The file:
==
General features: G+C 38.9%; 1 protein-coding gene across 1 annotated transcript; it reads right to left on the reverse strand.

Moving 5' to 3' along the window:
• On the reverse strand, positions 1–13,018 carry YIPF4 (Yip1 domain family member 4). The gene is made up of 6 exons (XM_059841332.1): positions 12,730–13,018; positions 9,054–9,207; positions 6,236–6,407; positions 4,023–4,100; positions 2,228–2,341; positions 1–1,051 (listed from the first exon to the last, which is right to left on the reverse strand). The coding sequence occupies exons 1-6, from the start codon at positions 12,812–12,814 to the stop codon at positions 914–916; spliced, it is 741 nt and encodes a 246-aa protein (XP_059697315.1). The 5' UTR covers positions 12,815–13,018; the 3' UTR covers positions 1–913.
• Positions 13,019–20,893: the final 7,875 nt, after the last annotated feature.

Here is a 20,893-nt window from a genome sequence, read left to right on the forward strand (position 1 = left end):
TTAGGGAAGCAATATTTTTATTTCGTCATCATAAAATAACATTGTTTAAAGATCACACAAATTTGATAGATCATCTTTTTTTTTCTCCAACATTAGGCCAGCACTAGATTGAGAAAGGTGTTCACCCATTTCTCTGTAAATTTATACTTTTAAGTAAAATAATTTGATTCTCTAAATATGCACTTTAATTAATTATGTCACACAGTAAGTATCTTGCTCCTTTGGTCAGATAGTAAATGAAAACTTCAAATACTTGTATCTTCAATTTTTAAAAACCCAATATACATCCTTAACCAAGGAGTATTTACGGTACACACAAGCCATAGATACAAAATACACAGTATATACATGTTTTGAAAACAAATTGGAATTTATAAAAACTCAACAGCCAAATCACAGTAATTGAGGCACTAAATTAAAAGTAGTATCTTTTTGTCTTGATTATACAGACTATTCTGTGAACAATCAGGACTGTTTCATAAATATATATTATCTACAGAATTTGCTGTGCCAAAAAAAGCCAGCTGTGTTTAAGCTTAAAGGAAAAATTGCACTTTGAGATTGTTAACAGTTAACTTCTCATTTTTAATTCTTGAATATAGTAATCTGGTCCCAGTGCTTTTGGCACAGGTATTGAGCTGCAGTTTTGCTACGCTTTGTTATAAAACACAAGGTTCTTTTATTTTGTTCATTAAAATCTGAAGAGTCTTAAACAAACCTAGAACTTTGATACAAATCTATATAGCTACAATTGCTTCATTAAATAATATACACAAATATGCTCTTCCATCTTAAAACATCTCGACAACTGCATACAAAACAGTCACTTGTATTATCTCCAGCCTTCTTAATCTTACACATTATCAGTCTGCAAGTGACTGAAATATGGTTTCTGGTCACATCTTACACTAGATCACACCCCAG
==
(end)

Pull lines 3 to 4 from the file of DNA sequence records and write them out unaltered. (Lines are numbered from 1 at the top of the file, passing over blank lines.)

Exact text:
• On the reverse strand, positions 1–13,018 carry YIPF4 (Yip1 domain family member 4). The gene is made up of 6 exons (XM_059841332.1): positions 12,730–13,018; positions 9,054–9,207; positions 6,236–6,407; positions 4,023–4,100; positions 2,228–2,341; positions 1–1,051 (listed from the first exon to the last, which is right to left on the reverse strand). The coding sequence occupies exons 1-6, from the start codon at positions 12,812–12,814 to the stop codon at positions 914–916; spliced, it is 741 nt and encodes a 246-aa protein (XP_059697315.1). The 5' UTR covers positions 12,815–13,018; the 3' UTR covers positions 1–913.
• Positions 13,019–20,893: the final 7,875 nt, after the last annotated feature.